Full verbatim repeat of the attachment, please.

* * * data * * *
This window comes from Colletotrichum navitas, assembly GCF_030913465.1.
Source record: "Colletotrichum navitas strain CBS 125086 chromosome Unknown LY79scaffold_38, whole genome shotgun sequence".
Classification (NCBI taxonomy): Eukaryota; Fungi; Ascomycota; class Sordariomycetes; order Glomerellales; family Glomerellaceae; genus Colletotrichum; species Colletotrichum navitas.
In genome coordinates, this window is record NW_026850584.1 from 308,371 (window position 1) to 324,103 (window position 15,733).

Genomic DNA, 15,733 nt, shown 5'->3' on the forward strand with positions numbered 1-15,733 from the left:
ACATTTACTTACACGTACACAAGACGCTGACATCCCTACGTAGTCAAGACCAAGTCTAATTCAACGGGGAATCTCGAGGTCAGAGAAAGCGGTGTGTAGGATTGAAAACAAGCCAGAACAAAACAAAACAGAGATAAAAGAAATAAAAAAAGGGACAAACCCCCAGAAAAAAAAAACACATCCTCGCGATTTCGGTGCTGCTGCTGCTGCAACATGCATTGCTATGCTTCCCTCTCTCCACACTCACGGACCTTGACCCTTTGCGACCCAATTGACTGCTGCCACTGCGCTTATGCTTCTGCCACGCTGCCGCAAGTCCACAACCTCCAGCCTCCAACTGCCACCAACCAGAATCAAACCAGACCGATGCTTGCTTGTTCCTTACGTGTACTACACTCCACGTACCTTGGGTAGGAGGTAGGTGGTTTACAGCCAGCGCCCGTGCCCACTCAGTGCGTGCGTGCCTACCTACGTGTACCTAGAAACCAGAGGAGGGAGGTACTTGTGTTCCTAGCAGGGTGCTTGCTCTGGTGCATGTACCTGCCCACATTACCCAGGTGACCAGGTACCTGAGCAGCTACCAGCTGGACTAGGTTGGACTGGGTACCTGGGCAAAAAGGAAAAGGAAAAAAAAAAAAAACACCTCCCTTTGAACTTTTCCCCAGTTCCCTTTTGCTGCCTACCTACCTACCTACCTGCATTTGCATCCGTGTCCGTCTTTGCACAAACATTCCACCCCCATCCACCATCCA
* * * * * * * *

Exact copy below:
This window comes from Colletotrichum navitas, assembly GCF_030913465.1.
Source record: "Colletotrichum navitas strain CBS 125086 chromosome Unknown LY79scaffold_38, whole genome shotgun sequence".
Classification (NCBI taxonomy): Eukaryota; Fungi; Ascomycota; class Sordariomycetes; order Glomerellales; family Glomerellaceae; genus Colletotrichum; species Colletotrichum navitas.
In genome coordinates, this window is record NW_026850584.1 from 308,371 (window position 1) to 324,103 (window position 15,733).

Genomic DNA, 15,733 nt, shown 5'->3' on the forward strand with positions numbered 1-15,733 from the left:
ACATTTACTTACACGTACACAAGACGCTGACATCCCTACGTAGTCAAGACCAAGTCTAATTCAACGGGGAATCTCGAGGTCAGAGAAAGCGGTGTGTAGGATTGAAAACAAGCCAGAACAAAACAAAACAGAGATAAAAGAAATAAAAAAAGGGACAAACCCCCAGAAAAAAAAAACACATCCTCGCGATTTCGGTGCTGCTGCTGCTGCAACATGCATTGCTATGCTTCCCTCTCTCCACACTCACGGACCTTGACCCTTTGCGACCCAATTGACTGCTGCCACTGCGCTTATGCTTCTGCCACGCTGCCGCAAGTCCACAACCTCCAGCCTCCAACTGCCACCAACCAGAATCAAACCAGACCGATGCTTGCTTGTTCCTTACGTGTACTACACTCCACGTACCTTGGGTAGGAGGTAGGTGGTTTACAGCCAGCGCCCGTGCCCACTCAGTGCGTGCGTGCCTACCTACGTGTACCTAGAAACCAGAGGAGGGAGGTACTTGTGTTCCTAGCAGGGTGCTTGCTCTGGTGCATGTACCTGCCCACATTACCCAGGTGACCAGGTACCTGAGCAGCTACCAGCTGGACTAGGTTGGACTGGGTACCTGGGCAAAAAGGAAAAGGAAAAAAAAAAAAAACACCTCCCTTTGAACTTTTCCCCAGTTCCCTTTTGCTGCCTACCTACCTACCTACCTGCATTTGCATCCGTGTCCGTCTTTGCACAAACATTCCACCCCCATCCACCATCCA